I have recently spend a considerable amount of time on a project replacing an old mainframe system with a new Web-based application. Over the first few weeks the requirements grew from a few screens and reports to a staggering number of screens, reports, CSV and Excel dumps, etc. As we started talking to more and more users, we discovered that over the years they had been using data dumps into Excel, Access and other systems to try and run their business.
And what is worse, is that this "data dump" culture extended to their customers as well. They would send their customers huge CSV files for them to use for reporting and over the years, had customised these files to the point where a whole team of administrators would take the output and re-format it for each customer in Excel. Now, who deserves that job I wonder — sitting for two weeks out of each month re-formatting CSV files into nicely formatted Excel spreadsheets?
So in the end, with a 6-centimetre stack of requirements documents in hand, we decided to do what we should have done in the first place— start from scratch. So, forget about the mainframe processing and replacing every single mainframe report. Forget about the hundreds of Excel spreadsheets and data dumps that have been driving the business.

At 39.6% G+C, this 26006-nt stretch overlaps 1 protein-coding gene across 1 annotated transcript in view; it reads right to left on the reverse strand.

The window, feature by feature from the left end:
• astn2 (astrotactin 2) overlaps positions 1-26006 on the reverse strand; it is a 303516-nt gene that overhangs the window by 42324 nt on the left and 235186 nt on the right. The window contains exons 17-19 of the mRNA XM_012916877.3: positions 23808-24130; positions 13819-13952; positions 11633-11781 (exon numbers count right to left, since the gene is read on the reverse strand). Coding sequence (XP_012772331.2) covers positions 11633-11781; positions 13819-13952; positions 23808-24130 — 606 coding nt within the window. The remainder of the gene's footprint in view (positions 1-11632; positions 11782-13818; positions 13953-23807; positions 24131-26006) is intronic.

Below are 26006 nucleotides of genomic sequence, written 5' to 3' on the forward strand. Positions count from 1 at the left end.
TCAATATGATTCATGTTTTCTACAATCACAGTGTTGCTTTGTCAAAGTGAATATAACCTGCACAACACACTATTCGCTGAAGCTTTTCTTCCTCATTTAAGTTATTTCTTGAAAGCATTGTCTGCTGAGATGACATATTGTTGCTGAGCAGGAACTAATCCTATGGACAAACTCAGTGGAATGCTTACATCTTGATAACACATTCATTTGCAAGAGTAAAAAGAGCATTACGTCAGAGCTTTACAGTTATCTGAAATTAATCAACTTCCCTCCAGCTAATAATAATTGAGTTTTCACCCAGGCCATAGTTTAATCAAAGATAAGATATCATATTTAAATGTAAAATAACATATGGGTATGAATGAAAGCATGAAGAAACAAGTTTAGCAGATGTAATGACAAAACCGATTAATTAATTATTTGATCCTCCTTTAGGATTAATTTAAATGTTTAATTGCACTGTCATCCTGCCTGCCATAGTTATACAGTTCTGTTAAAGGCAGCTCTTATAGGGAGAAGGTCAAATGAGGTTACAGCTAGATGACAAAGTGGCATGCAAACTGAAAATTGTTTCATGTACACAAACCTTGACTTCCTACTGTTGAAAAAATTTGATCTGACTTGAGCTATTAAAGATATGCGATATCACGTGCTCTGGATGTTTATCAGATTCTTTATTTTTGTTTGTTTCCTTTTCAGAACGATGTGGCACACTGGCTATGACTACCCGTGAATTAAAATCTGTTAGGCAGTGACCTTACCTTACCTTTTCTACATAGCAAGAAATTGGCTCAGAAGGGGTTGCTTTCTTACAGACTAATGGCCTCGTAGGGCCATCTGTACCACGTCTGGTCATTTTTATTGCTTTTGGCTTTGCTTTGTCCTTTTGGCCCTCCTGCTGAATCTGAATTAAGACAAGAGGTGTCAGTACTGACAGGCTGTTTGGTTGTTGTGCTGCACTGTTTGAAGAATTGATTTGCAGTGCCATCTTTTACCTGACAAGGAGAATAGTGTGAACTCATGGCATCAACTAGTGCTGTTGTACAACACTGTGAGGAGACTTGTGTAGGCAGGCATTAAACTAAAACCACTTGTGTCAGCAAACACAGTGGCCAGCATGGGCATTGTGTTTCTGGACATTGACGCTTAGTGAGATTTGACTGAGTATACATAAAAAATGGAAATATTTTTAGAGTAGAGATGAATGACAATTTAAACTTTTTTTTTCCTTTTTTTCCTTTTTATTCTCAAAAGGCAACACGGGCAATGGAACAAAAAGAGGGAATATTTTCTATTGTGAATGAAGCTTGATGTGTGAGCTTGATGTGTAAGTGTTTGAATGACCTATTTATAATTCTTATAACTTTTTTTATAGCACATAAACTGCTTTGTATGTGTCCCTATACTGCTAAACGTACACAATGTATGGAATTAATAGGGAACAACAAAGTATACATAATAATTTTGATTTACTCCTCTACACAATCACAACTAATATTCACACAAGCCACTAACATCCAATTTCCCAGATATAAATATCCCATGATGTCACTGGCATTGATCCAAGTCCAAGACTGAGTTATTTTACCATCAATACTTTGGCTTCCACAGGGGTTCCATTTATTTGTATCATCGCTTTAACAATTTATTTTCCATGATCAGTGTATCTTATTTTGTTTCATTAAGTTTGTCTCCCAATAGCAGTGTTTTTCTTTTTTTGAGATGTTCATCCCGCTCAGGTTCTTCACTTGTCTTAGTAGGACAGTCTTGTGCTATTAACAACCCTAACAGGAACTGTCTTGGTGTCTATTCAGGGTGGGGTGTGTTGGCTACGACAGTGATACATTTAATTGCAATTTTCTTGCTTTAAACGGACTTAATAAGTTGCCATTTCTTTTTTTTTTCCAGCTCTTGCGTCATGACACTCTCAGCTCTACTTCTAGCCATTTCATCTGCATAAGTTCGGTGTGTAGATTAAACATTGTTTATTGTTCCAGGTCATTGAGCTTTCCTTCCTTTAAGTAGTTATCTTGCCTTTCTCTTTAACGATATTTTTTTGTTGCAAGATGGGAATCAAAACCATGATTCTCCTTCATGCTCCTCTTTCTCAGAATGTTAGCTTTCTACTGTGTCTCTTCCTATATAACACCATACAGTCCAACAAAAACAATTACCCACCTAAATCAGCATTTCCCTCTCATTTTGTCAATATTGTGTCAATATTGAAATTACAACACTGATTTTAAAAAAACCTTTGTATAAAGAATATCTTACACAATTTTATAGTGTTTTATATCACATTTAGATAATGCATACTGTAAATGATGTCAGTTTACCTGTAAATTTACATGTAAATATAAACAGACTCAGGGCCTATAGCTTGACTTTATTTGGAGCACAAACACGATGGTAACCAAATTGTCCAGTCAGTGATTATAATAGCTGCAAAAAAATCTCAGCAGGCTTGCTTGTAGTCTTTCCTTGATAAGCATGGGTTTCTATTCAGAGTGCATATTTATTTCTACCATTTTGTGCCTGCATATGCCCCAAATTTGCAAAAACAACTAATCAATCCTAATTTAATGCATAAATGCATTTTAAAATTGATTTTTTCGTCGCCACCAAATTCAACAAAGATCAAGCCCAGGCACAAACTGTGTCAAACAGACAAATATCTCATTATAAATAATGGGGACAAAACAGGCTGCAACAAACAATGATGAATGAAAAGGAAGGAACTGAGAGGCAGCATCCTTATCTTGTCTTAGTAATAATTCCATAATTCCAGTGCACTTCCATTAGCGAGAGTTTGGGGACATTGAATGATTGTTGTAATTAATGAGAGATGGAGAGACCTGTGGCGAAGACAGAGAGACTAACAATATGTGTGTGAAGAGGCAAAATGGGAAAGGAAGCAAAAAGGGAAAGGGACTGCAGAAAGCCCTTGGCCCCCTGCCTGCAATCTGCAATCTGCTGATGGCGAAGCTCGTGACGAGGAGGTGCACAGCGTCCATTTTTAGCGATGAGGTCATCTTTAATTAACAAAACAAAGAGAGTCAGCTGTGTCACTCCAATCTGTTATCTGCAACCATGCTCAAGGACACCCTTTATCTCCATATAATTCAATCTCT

For developers, starting from a clean slate is sometimes not such a bad thing— and understanding the business is even better. If you can understand the business and the processing and information that is required to run the business, you can cut through years of "We have always done it this way" to get to a solution design that is both concise and elegant.
So there is a happy ending to this story— don't be afraid to wade in to the business that you are building an application around. And don't always take user requirements at face value either. Sometimes an application or process will grow like a vine, until it takes a life of it's own, covering up the real issues (and everything else as well). Don't be afraid to chop your way through the tangle and then or even sow a new seed in it's place. Only this time, don't let the systems or processes go wild— a little pruning now and then can save a lot of headache later!